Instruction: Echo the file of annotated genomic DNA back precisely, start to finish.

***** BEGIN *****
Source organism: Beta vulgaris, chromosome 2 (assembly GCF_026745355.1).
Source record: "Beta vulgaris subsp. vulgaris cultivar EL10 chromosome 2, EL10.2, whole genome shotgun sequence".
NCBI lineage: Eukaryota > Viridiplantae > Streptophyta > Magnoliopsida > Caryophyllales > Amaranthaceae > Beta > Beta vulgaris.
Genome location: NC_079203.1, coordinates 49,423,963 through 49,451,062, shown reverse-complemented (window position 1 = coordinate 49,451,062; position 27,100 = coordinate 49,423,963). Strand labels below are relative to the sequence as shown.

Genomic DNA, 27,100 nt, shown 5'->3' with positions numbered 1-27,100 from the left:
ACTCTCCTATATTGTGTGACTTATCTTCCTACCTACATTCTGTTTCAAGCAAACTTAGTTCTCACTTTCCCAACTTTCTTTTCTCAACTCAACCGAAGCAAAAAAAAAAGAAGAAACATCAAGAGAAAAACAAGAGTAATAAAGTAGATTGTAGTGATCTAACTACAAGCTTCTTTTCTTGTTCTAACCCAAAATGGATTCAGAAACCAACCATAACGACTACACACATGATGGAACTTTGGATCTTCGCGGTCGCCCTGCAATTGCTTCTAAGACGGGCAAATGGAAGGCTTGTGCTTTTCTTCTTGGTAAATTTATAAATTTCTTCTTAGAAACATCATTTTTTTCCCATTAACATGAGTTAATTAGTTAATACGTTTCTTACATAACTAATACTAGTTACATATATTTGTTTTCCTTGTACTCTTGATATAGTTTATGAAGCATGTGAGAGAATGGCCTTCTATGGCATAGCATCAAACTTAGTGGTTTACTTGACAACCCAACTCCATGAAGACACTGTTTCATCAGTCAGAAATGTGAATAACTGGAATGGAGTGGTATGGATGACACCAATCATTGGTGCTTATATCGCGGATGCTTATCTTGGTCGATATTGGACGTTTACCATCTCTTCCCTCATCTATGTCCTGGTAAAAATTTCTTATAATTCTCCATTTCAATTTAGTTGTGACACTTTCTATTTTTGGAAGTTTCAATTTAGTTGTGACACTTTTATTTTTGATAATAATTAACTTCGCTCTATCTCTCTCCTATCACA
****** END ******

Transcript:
Source organism: Beta vulgaris, chromosome 2 (assembly GCF_026745355.1).
Source record: "Beta vulgaris subsp. vulgaris cultivar EL10 chromosome 2, EL10.2, whole genome shotgun sequence".
NCBI lineage: Eukaryota > Viridiplantae > Streptophyta > Magnoliopsida > Caryophyllales > Amaranthaceae > Beta > Beta vulgaris.
Genome location: NC_079203.1, coordinates 49,423,963 through 49,451,062, shown reverse-complemented (window position 1 = coordinate 49,451,062; position 27,100 = coordinate 49,423,963). Strand labels below are relative to the sequence as shown.

Genomic DNA, 27,100 nt, shown 5'->3' with positions numbered 1-27,100 from the left:
ACTCTCCTATATTGTGTGACTTATCTTCCTACCTACATTCTGTTTCAAGCAAACTTAGTTCTCACTTTCCCAACTTTCTTTTCTCAACTCAACCGAAGCAAAAAAAAAAGAAGAAACATCAAGAGAAAAACAAGAGTAATAAAGTAGATTGTAGTGATCTAACTACAAGCTTCTTTTCTTGTTCTAACCCAAAATGGATTCAGAAACCAACCATAACGACTACACACATGATGGAACTTTGGATCTTCGCGGTCGCCCTGCAATTGCTTCTAAGACGGGCAAATGGAAGGCTTGTGCTTTTCTTCTTGGTAAATTTATAAATTTCTTCTTAGAAACATCATTTTTTTCCCATTAACATGAGTTAATTAGTTAATACGTTTCTTACATAACTAATACTAGTTACATATATTTGTTTTCCTTGTACTCTTGATATAGTTTATGAAGCATGTGAGAGAATGGCCTTCTATGGCATAGCATCAAACTTAGTGGTTTACTTGACAACCCAACTCCATGAAGACACTGTTTCATCAGTCAGAAATGTGAATAACTGGAATGGAGTGGTATGGATGACACCAATCATTGGTGCTTATATCGCGGATGCTTATCTTGGTCGATATTGGACGTTTACCATCTCTTCCCTCATCTATGTCCTGGTAAAAATTTCTTATAATTCTCCATTTCAATTTAGTTGTGACACTTTCTATTTTTGGAAGTTTCAATTTAGTTGTGACACTTTTATTTTTGATAATAATTAACTTCGCTCTATCTCTCTCCTATCACA